Fri | Oct 15, 2021

Urban goat herder beats the odds

Published:Sunday | August 23, 2015 | 12:00 AMHoward Bingham
Alva Rowe taking out his goats at the crack of dawn.
Goat herder Alva Rowe.
Alva Rowe, goat herder.
Alva Rowe, goat herder

At the crack of dawn, Alva Rowe gathers his flock of goats to take them out to pasture. Not to some rural hilly terrain or luscious meadow, but to a little green spot in the park at National Heroes Circle - right in the heart of Kingston.

Rowe is an urban goat herder from one of the capital's innercities.

A resident of Slipe Pen Road, for more than seven years, the married father of four sons has been raising goats in the urban settlement to support his family.

Starting his unique urban livelihood with four goats, the elderly goat farmer now has a herd of 72, one of which is from the original four - a female he calls 'Blak Gyal'. The elder nanny goat mothers the flock, among them 'Beauty', 'Speed', and 'Milk'.

Acknowledging the challenges that comes with raising a herd of goats in an urban setting, Rowe said each day he has to take extra precautions to protect his flock, which includes taking them out at 5:30 each morning, carefully herding them along sidewalks and across roads to gather in the park at National Heroes Circle, where they feed on the grass under his watchful eye.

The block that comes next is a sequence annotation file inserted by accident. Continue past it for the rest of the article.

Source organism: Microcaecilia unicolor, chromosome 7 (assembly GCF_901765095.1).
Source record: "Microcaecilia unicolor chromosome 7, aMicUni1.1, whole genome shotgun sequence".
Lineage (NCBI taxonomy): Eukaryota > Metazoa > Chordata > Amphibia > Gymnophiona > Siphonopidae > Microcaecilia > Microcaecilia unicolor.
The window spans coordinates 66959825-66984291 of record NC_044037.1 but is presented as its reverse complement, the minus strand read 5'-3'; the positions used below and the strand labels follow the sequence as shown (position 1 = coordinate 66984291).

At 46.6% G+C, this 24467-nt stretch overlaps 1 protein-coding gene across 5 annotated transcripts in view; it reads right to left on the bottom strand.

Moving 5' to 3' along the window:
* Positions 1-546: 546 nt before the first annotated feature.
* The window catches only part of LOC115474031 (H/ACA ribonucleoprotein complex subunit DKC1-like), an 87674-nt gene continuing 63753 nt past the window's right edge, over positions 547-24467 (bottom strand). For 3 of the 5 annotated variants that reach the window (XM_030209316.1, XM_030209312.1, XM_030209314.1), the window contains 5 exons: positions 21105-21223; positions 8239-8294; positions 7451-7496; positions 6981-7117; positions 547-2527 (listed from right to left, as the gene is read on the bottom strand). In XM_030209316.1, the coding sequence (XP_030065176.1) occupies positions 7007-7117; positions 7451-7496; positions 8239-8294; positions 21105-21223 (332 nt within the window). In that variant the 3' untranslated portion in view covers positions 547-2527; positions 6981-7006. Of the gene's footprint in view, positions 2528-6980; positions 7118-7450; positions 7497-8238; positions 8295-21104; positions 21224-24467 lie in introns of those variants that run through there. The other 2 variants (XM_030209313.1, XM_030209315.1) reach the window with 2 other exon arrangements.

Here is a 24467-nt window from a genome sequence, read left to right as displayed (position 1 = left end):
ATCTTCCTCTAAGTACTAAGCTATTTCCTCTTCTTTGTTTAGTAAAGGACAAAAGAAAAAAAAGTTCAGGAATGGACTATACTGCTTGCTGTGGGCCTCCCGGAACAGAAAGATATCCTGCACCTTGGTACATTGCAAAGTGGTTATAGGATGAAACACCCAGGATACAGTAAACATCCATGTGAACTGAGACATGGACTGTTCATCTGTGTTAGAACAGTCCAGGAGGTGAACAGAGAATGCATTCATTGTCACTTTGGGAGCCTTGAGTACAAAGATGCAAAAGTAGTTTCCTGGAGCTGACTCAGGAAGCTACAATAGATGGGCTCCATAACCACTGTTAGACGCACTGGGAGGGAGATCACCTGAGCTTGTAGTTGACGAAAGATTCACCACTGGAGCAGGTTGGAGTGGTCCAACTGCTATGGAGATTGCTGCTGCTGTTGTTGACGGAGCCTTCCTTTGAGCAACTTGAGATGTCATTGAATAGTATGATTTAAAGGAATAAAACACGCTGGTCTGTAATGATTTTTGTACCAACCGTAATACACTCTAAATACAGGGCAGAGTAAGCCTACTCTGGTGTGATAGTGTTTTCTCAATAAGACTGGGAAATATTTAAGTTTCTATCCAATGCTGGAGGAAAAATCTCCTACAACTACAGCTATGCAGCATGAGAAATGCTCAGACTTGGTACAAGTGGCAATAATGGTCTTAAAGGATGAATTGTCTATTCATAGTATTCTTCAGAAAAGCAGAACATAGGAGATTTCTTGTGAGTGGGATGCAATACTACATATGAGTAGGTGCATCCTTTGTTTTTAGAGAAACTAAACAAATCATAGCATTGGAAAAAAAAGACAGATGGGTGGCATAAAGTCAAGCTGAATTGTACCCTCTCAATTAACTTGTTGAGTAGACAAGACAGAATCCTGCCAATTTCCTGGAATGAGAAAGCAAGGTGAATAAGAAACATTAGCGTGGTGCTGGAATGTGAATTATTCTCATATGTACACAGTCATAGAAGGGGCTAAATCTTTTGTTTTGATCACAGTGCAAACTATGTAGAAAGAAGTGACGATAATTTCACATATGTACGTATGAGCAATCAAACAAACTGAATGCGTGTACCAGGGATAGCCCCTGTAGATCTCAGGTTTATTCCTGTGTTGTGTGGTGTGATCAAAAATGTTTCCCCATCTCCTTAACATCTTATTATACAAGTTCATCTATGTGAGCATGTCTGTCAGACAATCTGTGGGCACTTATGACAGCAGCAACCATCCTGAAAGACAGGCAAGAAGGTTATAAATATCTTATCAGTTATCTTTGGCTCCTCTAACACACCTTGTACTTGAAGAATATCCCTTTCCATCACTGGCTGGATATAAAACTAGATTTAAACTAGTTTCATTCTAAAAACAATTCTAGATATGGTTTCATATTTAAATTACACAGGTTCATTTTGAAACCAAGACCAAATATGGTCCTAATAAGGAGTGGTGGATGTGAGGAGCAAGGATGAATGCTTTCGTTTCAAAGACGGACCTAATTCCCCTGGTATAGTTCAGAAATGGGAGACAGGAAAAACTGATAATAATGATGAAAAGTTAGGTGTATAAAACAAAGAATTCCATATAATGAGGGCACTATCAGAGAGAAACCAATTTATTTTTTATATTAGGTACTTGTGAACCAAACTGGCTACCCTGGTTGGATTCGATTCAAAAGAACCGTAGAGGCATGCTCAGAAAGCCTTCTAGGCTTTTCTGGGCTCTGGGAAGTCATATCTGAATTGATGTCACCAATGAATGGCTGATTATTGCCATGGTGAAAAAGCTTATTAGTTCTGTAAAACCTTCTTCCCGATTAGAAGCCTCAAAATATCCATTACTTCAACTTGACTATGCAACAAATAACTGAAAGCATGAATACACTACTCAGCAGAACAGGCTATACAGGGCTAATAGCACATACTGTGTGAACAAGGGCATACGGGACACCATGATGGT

A couple hours later, he shepherds them along the same path back home to their pen near his home, where he locks them in, before heading to his job as a security guard at an infant school.

Would he have his life any other way?

"Not at all," declared the goat herder, noting that he loves what he does every day because the goats are precious to him.

"Yea man. These goats are precious to me, because the financial package I get from one is a big achievement," Rowe told The Gleaner.

Not even the gruelling task of cleaning up their mess daunts his spirit, especially because he strongly believes in keeping them clean and presentable.

He said he has to always be on high alert with his livestock, both from predators and the dangers that comes with goat herding in a busy city.

"You have to be on high alert with them. When I am out here, I have to be looking around and over me shoulda at all cost," he said.

Noting the good deeds the animals have brought him and his neighbours, Rowe encourages youth within the community to get into goat farming.

"Me have some likkle people weh mi encourage in the area and sometime dem a dweet an dem a survive better dan me," he shared with a chuckle.

Rowe teaches even his own sons the trade and art of goat raising, giving them their own small herd of goats to raise by themselves, as he allows them to gradually take up the responsibility of providing their own livelihood.